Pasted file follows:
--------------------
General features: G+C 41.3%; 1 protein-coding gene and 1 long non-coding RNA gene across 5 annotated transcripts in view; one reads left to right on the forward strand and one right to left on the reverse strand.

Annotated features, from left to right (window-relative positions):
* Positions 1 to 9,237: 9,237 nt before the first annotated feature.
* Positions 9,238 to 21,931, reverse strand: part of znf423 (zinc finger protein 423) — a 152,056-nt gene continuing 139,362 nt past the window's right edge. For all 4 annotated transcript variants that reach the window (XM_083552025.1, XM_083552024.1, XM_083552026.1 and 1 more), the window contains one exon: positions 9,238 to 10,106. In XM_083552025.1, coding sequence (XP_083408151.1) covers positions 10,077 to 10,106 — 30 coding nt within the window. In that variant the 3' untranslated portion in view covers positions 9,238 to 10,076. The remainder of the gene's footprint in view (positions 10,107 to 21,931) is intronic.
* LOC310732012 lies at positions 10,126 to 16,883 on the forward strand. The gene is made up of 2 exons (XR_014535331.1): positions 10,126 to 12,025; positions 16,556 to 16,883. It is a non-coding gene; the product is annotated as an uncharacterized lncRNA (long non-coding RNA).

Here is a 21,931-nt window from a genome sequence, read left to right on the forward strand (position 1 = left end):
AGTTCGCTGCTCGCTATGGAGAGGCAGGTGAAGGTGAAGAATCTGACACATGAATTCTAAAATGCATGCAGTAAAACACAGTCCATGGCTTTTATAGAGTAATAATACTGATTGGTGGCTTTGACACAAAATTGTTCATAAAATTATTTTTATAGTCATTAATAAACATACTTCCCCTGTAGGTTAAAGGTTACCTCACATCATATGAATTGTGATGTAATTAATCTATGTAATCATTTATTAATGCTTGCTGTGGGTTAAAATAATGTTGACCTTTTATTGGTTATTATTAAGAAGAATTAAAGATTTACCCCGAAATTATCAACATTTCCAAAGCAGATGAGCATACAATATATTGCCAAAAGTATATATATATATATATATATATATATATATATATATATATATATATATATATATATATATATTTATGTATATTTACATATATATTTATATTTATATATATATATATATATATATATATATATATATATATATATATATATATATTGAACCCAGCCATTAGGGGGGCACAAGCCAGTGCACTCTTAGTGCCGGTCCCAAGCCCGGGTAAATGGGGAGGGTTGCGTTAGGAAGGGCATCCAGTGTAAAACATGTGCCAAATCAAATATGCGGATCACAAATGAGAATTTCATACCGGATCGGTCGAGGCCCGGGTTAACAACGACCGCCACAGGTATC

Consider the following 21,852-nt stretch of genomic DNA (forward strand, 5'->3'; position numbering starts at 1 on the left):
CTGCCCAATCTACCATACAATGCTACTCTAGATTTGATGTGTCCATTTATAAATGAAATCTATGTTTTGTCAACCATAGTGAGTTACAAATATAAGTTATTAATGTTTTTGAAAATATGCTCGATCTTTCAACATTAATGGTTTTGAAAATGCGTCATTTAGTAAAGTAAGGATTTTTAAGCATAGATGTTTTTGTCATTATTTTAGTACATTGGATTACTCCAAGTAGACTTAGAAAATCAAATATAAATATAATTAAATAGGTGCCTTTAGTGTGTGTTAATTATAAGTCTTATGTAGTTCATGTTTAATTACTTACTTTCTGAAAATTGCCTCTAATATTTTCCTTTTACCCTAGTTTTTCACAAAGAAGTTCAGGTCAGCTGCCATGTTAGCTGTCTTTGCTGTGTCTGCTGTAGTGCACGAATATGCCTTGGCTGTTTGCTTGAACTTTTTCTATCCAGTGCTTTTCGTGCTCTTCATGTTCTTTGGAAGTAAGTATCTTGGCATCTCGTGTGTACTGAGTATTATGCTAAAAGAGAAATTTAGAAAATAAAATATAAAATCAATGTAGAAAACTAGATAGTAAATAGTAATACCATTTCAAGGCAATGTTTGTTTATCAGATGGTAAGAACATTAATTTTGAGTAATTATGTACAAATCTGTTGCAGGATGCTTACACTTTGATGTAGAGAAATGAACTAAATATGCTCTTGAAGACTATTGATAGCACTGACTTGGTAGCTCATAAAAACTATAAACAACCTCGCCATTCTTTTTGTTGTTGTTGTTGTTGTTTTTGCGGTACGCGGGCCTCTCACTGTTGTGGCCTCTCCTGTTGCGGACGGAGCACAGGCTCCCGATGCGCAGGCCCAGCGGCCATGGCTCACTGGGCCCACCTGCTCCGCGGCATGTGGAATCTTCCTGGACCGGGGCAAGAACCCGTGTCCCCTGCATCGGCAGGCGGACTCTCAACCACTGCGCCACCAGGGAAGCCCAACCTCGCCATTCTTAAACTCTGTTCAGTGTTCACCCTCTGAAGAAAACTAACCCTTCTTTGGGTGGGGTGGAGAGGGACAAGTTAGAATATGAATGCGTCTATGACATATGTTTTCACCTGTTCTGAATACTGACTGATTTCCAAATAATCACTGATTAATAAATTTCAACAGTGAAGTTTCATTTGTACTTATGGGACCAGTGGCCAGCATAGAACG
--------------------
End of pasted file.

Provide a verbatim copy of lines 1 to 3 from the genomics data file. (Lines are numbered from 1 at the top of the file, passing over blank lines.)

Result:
General features: G+C 41.3%; 1 protein-coding gene and 1 long non-coding RNA gene across 5 annotated transcripts in view; one reads left to right on the forward strand and one right to left on the reverse strand.

Annotated features, from left to right (window-relative positions):
* Positions 1 to 9,237: 9,237 nt before the first annotated feature.